By Mona Davids | March 5, 2015 |
My heart was in Albany yesterday, with the thousands of students and parents demanding an end to the system that condemns New York City students, mostly poor and minority, to failing schools that have failed to educate children for generations.
After all, my group, the NYC Parents Union, is an independent grass-roots organization of public-school parents that advocates for the right of every child in the city schools to a safe, high-quality education.
But I couldn’t go up to Albany (though others from our group did): I’m committed to an afternoon academic-intervention program at my school.
The program is something we parents set up in a desperate attempt to make up for Mayor de Blasio and the United Federation of Teachers cutting “extended day” instruction in their last contract.
And that’s the real issue here: For decades, the interests of the teachers union and its members have been put before the education and futures of our children.
But the days of students being held hostage by the United Federation of Teachers are coming to an end.
In New York City, 143,000 students are trapped in persistently failing schools. Every single day, our children’s futures are being stolen. At 75 city schools, all students in at least one grade failed the state math or reading test.
Citywide, 65 percent of students failed the state math tests; 71 percent failed the English exam.
Our children can’t wait any longer for the teachers union to put our children’s education first.
Parents are demanding options. Charter schools, like magnet schools, are options for families whose children are condemned to failing schools because of their ZIP code — but that’s not enough.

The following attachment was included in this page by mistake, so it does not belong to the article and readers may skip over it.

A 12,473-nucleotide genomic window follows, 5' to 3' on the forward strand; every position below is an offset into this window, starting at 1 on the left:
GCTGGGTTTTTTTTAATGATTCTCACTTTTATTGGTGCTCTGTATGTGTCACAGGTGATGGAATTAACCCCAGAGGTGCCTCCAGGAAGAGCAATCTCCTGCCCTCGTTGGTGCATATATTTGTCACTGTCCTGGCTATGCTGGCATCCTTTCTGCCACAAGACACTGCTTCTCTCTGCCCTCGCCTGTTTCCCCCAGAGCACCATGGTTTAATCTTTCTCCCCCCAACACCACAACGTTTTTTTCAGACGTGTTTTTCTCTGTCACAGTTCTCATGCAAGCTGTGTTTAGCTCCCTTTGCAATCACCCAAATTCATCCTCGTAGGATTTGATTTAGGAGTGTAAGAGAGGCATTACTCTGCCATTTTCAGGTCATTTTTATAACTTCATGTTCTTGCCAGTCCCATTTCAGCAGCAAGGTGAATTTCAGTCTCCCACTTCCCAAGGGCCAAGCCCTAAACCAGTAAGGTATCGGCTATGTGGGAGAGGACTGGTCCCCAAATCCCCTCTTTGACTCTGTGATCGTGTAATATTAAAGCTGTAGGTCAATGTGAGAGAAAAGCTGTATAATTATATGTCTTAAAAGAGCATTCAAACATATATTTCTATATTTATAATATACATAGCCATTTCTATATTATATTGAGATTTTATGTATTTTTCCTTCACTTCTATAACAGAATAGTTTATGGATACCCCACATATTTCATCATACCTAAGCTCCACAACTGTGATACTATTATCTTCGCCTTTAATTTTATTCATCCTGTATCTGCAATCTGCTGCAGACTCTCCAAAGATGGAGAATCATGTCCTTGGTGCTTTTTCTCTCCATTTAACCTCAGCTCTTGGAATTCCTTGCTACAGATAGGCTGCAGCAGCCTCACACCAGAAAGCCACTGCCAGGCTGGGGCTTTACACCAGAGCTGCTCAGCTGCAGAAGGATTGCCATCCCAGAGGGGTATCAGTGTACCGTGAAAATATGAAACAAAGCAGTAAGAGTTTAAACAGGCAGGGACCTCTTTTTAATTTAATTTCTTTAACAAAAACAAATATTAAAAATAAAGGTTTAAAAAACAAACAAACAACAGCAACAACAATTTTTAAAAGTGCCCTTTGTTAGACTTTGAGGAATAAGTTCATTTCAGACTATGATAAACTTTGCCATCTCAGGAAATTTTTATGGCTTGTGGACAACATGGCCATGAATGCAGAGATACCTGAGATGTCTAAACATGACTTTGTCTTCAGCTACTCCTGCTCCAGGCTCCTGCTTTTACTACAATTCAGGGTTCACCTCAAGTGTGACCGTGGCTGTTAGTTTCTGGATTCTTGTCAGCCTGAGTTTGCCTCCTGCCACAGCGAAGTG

Another good idea: Gov. Cuomo’s proposal to take persistently failing schools into receivership, so they can be restructured and run by nonprofits or charter-management groups. That, too, begins to finally put our children’s interests first.
We applaud the governor for standing up for our children. But his ideas don’t go far enough.
In hundreds of city schools, more than half of all students aren’t reading, writing and doing math at grade level. My son’s school, PS106x in The Bronx, is one of these schools.
Across The Bronx, 65,000 children are stuck in failing schools.
These schools are held hostage by the teachers-union contract, which gives self-interested teachers the right to refuse to make any changes, including extending the school day or providing extra instruction time so students can learn.
Cuomo’s receivership proposal doesn’t help these students and parents. It targets the very worst schools, but not the greater number of still-failing ones. In these schools, desperate requests to restructure the school to improve the educational outcomes of students is held hostage by the UFT contract. The contract says no changes to the schools our children attend can be made without the teachers’ approval — even when the school has been failing for years.
It is time for parents to take control and use the power vested in us under state law — and convert our failing schools to charters.
That will let us have a longer school day and longer year, as well as rigorous academic instruction — plus arts, music, sports and other extracurriculars for our children.
Under this law, parents decide which nonprofit or charter-management outfit they want to work with to fix their school. Here in New York, empowered parents at five schools have already voted and converted their schools to charters.
Mona Davids is the founder and president of the New York City Parents Union, www.nycparentsunion.org.